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Newly Found Biomarker May Aid in Autism Diagnosis

By Chelsea E. Toledo, M.A. on October 1, 2015


Background: Autism spectrum disorder (ASD) is a neurodevelopmental condition characterized by social, communicative, and behavioral differences. Research has shown that certain activity within the brain – where calcium signaling plays a significant role in communication between neurons – is dysfunctional in ASD, impacting learning and memory.


What’s New: On September 22, 2015, the journal Translational Psychiatry published a study exploring a defect in calcium release as a possible biomarker for ASD. The researchers examined skin cells from male Caucasian donors with different genetic variations of the disorder, as well as from typically developing controls. They discovered a defect in calcium signaling within cellular membranes in the skin samples taken from donors with ASD.


Why it’s important: The cellular location of the defect – in a part of the cell called the endoplasmic reticulum – has been linked to cognitive, digestive, and immune function. While no widely accepted biomarkers currently exist for ASD, further study of the calcium signaling defect could lead to early diagnostics and targeted treatments for the disorder.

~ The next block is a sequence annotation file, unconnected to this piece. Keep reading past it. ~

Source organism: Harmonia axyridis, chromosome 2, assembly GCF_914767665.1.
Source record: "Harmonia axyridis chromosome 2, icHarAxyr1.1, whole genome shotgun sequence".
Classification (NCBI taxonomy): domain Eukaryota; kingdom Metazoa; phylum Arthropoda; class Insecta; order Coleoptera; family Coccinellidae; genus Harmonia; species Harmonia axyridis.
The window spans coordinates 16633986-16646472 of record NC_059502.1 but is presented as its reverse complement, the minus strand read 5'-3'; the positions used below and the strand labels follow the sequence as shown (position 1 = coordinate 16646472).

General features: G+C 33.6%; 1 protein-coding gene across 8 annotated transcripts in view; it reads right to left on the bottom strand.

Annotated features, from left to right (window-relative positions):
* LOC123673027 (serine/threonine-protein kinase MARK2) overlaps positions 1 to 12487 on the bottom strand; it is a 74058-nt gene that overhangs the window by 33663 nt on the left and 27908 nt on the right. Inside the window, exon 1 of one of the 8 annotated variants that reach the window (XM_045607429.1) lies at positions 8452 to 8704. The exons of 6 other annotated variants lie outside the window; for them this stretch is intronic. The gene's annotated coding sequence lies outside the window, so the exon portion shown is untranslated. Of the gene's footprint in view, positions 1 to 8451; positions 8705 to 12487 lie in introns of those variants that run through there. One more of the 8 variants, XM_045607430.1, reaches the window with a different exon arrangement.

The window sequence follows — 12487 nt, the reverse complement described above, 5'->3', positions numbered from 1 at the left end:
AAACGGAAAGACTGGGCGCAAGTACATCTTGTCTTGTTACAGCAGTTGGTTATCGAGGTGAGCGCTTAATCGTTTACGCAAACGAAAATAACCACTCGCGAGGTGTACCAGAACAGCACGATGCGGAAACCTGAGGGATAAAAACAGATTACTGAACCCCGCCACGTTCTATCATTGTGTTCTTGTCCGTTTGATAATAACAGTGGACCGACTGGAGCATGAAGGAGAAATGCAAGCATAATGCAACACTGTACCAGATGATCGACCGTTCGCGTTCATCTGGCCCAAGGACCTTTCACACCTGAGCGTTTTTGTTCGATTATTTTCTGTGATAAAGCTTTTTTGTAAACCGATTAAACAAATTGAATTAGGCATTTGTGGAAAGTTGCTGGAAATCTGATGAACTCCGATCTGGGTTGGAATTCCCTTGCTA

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Combined Genetic Tests May Improve ASD Management

By Chelsea E. Toledo, M.A. on September 24, 2015
2015_09_combined genetic testing


Background: Autism spectrum disorder (ASD) is thought to be caused by a combination of genetic and environmental factors. To date, variations in hundreds of genes have been associated with ASD, and these explain only a small fraction of individuals with autism. Although no genetic tests are available for the diagnosis of ASD, genetic testing could offer guidance for medical management. Some tests look for big changes in DNA, while others check for small variations.